But GDS did listen this week. Even though there were a number of cock-ups along the way – namely CCS sending letters out to suppliers, which should never have been sent out – Tony Singleton's public blog about the criticisms facing the Digital Services Framework, and what he's going to do about it, is a prime example of how a transparent government should operate.

In other areas of Whitehall (DWP, for example), everyone may know that there are problems with a project, and yet any question put to them about what has gone wrong and what is being done to fix it would typically be met with a stern “everything is fine, go away” from some defensive press officer acting as a front line deterrent to inquiry.

Which is why I think it's important to highlight Tony Singleton's blog as a step in the right direction. In the blog he clearly states that he knows there are problems with the Digital Services Framework, he admits that scrapping it had been considered and then ruled ruled out and he outlines how he hopes to improve it going forward. For example, he says:

Although I cannot answer yet what form DS3 will take, what’s obvious to me, is that there’s a

great deal that needs to be done to put the Digital Services framework right. It’ll be for the discovery phase to explore the framework vehicle and come up with the answers.

We’re setting up a multidisciplinary team, made up of the right people from GDS, CCS and Treasury Solicitors (TSol) to work on this. We’ll listen to private sector experts, many of whom have recently written about the shortcomings of the current Digital Services framework. We’ll consult widely with Digital and Technology leaders across government.

We’ll think out loud by blogging about what we’ve discovered and what we’re proposing. All this will allow us to take account of the widest range of views possible to ensure that DS3 is developed in line with the GDS design principles and meets all user needs, regardless of who that user is.

Yes, GDS has cocked up the Digital Services Framework. But it is openly trying to work with stakeholders to get it right – that should be commended. That's not to say if they cock up again we won't highlight it - we really will! - but at this stage GDS is doing the right thing.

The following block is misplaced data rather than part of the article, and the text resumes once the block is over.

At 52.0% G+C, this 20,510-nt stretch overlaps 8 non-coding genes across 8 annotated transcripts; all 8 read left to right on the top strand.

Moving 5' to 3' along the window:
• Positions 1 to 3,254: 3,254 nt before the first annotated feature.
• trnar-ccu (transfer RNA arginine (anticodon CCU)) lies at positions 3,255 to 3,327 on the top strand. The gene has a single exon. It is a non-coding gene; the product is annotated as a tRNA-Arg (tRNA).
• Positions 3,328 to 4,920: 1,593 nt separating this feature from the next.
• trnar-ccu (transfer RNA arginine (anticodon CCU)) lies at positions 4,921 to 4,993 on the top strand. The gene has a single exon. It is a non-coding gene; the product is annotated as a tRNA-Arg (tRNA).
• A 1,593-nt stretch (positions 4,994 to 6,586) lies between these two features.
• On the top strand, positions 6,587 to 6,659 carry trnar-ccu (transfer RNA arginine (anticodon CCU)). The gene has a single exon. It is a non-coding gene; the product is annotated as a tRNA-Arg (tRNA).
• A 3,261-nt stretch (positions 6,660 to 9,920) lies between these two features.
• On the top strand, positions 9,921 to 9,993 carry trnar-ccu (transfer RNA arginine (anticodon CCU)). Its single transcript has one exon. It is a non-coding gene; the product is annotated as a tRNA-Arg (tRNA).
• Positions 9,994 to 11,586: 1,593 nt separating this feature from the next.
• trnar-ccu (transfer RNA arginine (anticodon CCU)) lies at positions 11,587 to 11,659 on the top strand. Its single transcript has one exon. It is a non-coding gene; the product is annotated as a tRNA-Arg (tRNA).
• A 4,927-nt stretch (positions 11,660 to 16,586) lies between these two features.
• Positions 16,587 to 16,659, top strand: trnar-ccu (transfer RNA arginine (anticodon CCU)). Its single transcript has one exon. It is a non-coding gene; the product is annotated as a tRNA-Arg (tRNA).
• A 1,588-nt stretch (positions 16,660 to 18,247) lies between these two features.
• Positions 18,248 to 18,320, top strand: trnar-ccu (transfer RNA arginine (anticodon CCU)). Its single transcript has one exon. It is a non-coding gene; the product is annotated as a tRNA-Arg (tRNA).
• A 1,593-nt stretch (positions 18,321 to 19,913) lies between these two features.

It is listening and iterating based on community feedback – isn't this what everyone wants?

Equally, I think it's important to remember the progress that has been made to date. Having attended the recent SPRINT15 event on digital progress in government, it was clear to me that GDS is going to be ramping up and it is going to be going for it over the next year, once the election in May is out the way.

Hundreds of millions of pounds has already been saved by shifting citizen facing transactions and process online. The G-Cloud has just turned three years old this week and has hundreds of millions of pounds going through it, opening up the public sector market to SMEs. There is also work being done to skill up the civil service and get people who actually know what they're doing into government departments.

Whilst savings have largely been the focus to date, whilst still remembering the need to design around what the user wants – GDS is now transitioning to the far more critical and important project of government-as-a-platform. And the focus on this over the next year or two will be tremendously important to the organisation.

However, if GDS learns from this Digital Services Framework debacle and handles government-as-a-platform differently, where it openly discusses challenges and lets the community help by sharing details amongst an open network, I genuinely believe we can get this right and have the UK as a world leader in digital government.

My take

Some will probably say I'm sucking up to GDS with this piece, which is fine. But those who follow me regularly will know that I've got no problem giving people a hard time – in fact, it comes rather easily to me.

However, I genuinely believe GDS can't do this on its own and with the potential that government-as-a-platform has to offer, I think we should applaud them when they do something listening, iterating and being open.

So, GDS: Keep calm, roll with the punches, learn, be open, and keep up the good work.